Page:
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Lecture

The Next 36 Debate: “Be It Resolved that Women Entrepreneurs are Disadvantaged in Today’s Society”

 

Moderator: Claudia Hepburn (Co-Founder, The Next 36) 

Speakers: Daniel Debow, Susan McArthur, Rebecca McDonald and Richard Powers

 

The Next 36, Canada’s entrepreneurial leadership initiative, has assembled a panel of experts and business leaders to debate the topic “Be It Resolved that Women Entrepreneurs are Disadvantaged in Today’s Society”. Moderated by Claudia Hepburn, Executive Director and Co-Founder of The Next 36.

Newcomb’s Designers: A Conscious Revolution

 

Speaker: Dr. Sally Main (Exhibition Curator, Women, Art, and Social Change: The Newcomb Pottery Enterprise)

 

Join exhibition curator Sally Main as she explores the themes and historical significance of the Smithsonian exhibition Women, Art, and Social Change: The Newcomb Pottery Enterprise.

 

Women, Art, and Social Change: The Newcomb Pottery Enterprise runs from February 5 through May 18 at the Gardiner Museum. 

Talk with Champlain about Ontario nowadays

Lecturer: François Boileau, French Language Services Commissioner, invited by La Société d'Histoire de Toronto.

Imagine if Champlain saw Ontario today: would what he saw be very different from his own vision of a French-speaking Ontario?  As a humanitarian, cartographer, explorer, geographer, diplomat, how would Champlain evaluate the gains and the defeats  of the francophonie during the last 400 years.   This conference will examine the life of our francophone Ontario from political, historical and cultural points of view as well as its contacts with the First Nations.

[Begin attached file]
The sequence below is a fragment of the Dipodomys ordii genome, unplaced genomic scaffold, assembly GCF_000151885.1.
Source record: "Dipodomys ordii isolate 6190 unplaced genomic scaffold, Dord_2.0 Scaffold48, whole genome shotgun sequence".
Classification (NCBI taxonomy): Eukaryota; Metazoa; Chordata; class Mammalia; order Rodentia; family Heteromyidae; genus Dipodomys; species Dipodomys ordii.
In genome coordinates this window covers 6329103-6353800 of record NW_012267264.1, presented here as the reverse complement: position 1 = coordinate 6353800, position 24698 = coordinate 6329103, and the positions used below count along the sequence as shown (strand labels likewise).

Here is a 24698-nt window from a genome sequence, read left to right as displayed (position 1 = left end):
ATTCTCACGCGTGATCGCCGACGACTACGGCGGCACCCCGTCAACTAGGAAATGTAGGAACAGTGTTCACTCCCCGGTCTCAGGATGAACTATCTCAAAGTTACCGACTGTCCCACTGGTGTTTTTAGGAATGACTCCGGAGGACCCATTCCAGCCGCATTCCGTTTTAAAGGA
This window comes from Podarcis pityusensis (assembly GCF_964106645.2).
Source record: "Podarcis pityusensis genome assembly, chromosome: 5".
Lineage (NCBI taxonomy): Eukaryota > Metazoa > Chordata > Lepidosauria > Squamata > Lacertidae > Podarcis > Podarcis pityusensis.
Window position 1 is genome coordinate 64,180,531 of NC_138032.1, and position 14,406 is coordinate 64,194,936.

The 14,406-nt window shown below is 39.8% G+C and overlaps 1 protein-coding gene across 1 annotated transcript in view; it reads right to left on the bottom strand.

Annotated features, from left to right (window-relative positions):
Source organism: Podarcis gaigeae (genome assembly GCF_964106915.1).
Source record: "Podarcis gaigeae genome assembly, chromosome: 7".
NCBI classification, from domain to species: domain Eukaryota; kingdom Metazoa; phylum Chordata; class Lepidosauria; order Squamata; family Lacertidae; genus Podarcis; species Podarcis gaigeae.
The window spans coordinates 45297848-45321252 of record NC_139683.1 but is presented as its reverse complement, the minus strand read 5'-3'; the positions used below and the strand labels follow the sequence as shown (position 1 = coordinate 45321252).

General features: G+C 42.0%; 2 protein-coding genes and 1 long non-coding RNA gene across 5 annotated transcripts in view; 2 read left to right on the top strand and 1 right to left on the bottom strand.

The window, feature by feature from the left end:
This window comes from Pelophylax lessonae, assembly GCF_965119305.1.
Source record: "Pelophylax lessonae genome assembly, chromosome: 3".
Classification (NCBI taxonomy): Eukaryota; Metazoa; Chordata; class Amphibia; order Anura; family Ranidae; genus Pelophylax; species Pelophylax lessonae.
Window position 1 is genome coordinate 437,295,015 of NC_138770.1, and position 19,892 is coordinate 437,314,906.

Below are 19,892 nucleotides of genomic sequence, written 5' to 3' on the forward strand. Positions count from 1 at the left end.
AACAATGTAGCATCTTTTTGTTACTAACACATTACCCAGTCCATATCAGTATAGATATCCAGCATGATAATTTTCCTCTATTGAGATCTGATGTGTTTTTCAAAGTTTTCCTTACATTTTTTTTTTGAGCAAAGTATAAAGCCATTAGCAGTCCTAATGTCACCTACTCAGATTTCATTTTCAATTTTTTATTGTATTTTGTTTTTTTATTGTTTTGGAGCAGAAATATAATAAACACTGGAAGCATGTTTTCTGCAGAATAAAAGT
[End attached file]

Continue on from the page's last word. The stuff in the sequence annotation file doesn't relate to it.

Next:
Pierre Schoentjes, Literary perspectives of the Great War

Pierre Schoentjes, specialist from Belgium in irony and fictions in times of conflict, revisits the WWI through French and international novels written about the conflict. Writing as an outlet for soldiers and artists from the Great War still triggers a numerous amount of articles. Long time neglected, as much by historians as by writers, the World War I is now a common subject of the twenty-first century. Important works have been undertaken by historians and, since 1980, novelists are glad to bring the life on the front lines back to the day.

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